Recommendations

Comprehensive Sex education

Sex Education based on abstinence only has failed to bring out the desired effects in those schools where it is offered because the information provided is limited to a large extent. It is a known fact that most teenagers are already engaging in sexual activities and therefore sex education should be aimed at teaching them on how to engage in safe sexual behavior. This approach was also pointed out by teenagers in Parma High School as they advocated for a more comprehensive and educative approach (Schultz para 3). Therefore comprehensive sex education which has been found to be more effective should be adopted. This does not however mean that abstinence should not be encouraged as an option but it should be made part of the comprehensive teaching.

Clear and Centralized Sex Education Teaching Program

Stakeholders in the sex education sector starting from the government, the parents, teachers and others should come up with specific procedures and policies regarding what should be taught in sex education programs so as to make it easier for policy holders to come up with a policy that enables schools to offer sex education as part of the subjects curriculum and not only as a unit in a subject which is mentioned as a by the way. This will ensure that all the necessary information is passed on to the students as time will be allocated specifically for this purpose.

Federal Funding Rules

Federal funding programs for high schools offering sex education should minimize their stringent rules regarding releasing funds to schools which only offer sex education which advocates for abstinence only to include those that offer comprehensive sex education which has proven to be more effective.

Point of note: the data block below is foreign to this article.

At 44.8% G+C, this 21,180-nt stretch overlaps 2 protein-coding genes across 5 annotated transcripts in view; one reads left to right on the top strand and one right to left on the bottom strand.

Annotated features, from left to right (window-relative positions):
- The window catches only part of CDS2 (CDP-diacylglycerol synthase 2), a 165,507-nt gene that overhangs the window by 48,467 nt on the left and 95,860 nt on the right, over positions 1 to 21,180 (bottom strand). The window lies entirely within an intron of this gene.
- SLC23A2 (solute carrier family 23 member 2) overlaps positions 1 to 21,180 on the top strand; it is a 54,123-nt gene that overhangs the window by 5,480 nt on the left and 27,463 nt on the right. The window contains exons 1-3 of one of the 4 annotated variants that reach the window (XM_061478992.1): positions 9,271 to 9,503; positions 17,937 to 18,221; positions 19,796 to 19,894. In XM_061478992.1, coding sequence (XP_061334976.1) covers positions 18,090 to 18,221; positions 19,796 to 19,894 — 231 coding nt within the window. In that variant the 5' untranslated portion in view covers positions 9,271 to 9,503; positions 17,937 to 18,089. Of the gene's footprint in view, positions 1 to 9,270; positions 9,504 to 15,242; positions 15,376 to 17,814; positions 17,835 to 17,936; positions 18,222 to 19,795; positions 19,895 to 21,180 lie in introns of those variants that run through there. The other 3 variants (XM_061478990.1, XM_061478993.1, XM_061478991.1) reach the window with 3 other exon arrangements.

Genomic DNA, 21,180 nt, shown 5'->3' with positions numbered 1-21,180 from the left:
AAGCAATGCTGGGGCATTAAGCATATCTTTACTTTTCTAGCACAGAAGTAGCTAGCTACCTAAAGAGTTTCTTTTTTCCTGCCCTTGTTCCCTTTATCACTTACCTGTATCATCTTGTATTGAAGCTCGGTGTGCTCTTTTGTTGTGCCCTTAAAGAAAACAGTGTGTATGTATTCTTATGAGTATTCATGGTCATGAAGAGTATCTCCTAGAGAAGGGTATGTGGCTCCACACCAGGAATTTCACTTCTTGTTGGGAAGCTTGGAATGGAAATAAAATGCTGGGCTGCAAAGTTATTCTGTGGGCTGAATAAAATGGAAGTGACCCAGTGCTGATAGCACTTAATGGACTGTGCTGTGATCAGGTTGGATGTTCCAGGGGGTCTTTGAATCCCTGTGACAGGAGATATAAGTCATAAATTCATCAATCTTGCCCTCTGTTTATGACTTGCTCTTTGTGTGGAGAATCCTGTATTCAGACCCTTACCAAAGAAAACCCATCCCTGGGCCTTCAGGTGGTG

Attitude Change

Parents, Teachers, The State and Teenagers should all change their attitude towards sex and sex education. In as much as parents want to believe that their children are innocent and do not engage in sexual behavior, statistics have proven otherwise and this should incline them towards discussing sex matters with their children to supplement the education provided in school. Teachers should engage students in discussing sex education issues so as to listen to their views and advice them appropriately. The State should provide equal funding for all and come up with ways to sensitize those who are opposed to comprehensive sex education on the dangers of not having it as part of the school curriculum and most of all; teenagers should change their attitude towards sex. Engaging in sexual behavior as a result of peer influence is not right and they should learn to make individual decisions based on the information provided to them.

Works Cited

Bruess, Clint and Greenberg, Jerrold. Sexuality Education: Theory and Practice. 5th Edition. Massachusetts: Jones and Bartlett Publishers LLC, 2009. Print.

Constantine, Norman. “Converging Evidence Leaves Policy Behind: Sex Education in the United States”. 2008. Web.

Guttmacher Institute. “U.S. Teenage Pregnancies, Births and Abortions: National and State Trends and Trends by Race and Ethnicity”. Guttmacher Institute: New York. Jan. 2010. Web.

International Debate Education Association. The Database Book: A Must-Have Guide for Successful Debate. IDEA: New York, 2004. Print.

Kaiser Family Foundation. “Sexual Health Statistics for Teenagers and Young Adults in the United States”. 2006. Web.

McKeone, Brigid. “Effective Sex Education”. Advocates for Youth. 2006. Web.

Pardini, Priscilla. “Fundamentalists Pushed Stealth Legislation”. Rethinking Schools Online. 1998. Web.

Reuters. “Sex Education Found to Help Teenagers Delay Sex”. Reuters. 2007. Web.

Schultz, Connie. “Parma High School Teens Make a Request for Real Sex Education”. CLEAVELAND.COM. 2010. Web.